One of the older medical students took us around. He stopped in the room with all the corpses, knowing that most of us would be seeing a corpse for the first time, to tell us what books to get. He did it on purpose; everybody’s beginning to feel queasy and thinking, How can I do this? 

"When I taught, I used to say, 'When the patient comes into your room, nothing in the world exists except the patient in front of you'"

When we had our first anatomy lesson, and they pulled the sheets off, there was six of us around our table. "Who’s gonna do the first cut?" I had to do it. Nobody else wanted to.  

The training was very difficult. I remember coming home crying after seeing a Maltese diabetic patient who was going blind, and how lonely he was on the ward. My father said to me, "You’ve got to learn to care and not to care."

Afterwards, when I taught, I used to say, "When the patient comes into your room, nothing in the world exists except the patient in front of you. And when the patient leaves the room, he doesn’t exist anymore. Otherwise, you can’t cope."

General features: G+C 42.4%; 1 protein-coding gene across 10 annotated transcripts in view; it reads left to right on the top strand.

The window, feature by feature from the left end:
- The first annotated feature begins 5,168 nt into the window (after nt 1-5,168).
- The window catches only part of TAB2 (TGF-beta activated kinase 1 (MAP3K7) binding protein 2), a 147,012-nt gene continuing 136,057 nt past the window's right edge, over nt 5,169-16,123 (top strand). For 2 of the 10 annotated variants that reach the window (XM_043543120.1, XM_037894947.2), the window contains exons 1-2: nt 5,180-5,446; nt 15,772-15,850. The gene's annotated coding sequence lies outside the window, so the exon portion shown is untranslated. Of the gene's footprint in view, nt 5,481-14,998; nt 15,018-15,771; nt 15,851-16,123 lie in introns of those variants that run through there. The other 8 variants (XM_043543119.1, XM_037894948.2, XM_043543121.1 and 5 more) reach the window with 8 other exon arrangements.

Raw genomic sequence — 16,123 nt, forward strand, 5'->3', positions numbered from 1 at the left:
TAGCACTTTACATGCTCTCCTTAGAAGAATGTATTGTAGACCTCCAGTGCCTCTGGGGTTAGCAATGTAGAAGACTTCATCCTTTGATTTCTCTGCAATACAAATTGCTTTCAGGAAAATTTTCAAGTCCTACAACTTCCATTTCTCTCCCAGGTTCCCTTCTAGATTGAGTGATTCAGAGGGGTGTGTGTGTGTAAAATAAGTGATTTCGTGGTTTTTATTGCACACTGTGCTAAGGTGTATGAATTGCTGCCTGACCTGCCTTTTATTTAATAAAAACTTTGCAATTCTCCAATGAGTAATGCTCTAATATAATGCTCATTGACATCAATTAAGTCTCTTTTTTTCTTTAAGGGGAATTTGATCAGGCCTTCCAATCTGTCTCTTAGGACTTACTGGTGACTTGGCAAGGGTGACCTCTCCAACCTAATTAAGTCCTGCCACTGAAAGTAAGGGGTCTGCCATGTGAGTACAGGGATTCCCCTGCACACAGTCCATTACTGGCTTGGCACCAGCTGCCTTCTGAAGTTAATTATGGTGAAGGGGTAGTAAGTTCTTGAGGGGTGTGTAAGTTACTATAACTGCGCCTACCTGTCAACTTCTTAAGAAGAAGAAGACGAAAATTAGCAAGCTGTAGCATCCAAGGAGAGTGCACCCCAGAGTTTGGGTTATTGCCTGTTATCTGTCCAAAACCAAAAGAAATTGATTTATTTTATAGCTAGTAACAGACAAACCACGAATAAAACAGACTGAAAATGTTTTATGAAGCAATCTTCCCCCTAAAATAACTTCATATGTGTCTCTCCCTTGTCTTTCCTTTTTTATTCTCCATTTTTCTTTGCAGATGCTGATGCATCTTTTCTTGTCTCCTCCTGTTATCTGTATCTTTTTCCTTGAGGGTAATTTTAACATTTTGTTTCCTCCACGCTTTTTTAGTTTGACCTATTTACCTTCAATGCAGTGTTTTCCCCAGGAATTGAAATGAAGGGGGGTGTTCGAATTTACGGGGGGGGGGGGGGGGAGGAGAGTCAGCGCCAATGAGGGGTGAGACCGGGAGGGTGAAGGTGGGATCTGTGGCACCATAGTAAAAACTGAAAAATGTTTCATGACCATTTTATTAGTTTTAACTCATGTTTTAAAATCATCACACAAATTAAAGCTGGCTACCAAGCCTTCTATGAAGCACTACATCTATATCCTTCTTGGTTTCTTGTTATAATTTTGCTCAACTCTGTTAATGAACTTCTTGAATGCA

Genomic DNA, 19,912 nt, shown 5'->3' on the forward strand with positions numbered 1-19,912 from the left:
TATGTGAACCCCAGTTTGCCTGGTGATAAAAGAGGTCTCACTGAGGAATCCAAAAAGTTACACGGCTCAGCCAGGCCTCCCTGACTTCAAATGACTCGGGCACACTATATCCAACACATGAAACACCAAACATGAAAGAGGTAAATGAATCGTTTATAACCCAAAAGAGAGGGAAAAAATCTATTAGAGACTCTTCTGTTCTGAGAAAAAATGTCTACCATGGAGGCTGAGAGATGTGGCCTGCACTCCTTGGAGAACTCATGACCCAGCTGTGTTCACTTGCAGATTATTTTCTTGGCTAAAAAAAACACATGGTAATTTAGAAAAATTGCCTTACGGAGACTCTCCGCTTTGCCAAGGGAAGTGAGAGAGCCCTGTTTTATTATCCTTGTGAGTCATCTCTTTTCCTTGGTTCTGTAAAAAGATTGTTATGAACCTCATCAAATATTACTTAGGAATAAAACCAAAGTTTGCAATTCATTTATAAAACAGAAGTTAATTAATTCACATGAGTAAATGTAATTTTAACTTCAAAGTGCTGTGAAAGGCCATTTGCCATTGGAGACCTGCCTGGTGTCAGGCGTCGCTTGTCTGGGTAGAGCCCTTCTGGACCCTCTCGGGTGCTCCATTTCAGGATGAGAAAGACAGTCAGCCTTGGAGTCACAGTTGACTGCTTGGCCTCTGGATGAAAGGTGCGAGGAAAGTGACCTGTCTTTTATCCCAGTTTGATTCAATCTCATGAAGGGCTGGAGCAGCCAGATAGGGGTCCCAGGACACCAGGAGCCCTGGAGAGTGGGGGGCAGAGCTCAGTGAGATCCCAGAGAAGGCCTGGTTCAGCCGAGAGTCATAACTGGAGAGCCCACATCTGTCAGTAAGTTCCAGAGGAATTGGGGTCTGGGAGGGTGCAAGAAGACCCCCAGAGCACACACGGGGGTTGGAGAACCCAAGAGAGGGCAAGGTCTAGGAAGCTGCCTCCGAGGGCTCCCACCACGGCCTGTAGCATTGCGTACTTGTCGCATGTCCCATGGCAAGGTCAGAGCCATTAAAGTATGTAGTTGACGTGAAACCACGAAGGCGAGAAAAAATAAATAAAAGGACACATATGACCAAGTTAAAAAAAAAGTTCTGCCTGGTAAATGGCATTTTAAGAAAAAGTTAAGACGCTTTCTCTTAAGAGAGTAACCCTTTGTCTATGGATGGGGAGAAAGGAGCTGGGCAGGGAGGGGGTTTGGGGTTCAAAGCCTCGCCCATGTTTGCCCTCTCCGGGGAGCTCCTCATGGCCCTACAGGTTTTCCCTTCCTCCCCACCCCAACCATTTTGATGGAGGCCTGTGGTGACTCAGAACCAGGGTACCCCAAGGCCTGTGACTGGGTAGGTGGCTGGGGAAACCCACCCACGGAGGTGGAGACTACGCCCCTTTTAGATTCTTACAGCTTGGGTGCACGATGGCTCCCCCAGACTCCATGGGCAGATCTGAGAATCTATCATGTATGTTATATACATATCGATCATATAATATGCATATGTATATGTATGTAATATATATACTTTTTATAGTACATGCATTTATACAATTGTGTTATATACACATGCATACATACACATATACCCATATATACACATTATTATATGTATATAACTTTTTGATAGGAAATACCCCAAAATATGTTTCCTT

My father died three months before I qualified. It was a very hard time in my life. Being obsessive, I went through every medical exam paper. There wasn’t anything that came up that I couldn’t answer.

I walked out of all my papers an hour early. My friends thought, Poor Sonya, she’s having such a tough time. And now she’s gonna fail. But I didn’t. I passed and got a job in my teaching hospital.

When we graduated, the men were called "Doctor" and I was called "Miss". For the first year I was not allowed to use the title "Doctor".

Sonya was to become active in the abortion law reform movement in the 1960s.

Ursula Clifford

Ursula Clifford Ursula Clifford 

Ursula worked through the devastation of the Troubles in Northern Ireland that began in the 1970s and lasted until the Good Friday Agreement in 1998. "I hope you become as good a nurse as your aunt," Ursula was told by matron at her interview. ‘My aunt was a district midwife. That sowed the seed for me.’

I was one of the most junior people at the opening of Altnagelvin Area Hospital in Derry on 1 February 1960. It was the first hospital opened after the war and was on the National Health Service. We had newspapers and magazines and radios at that time—and no television.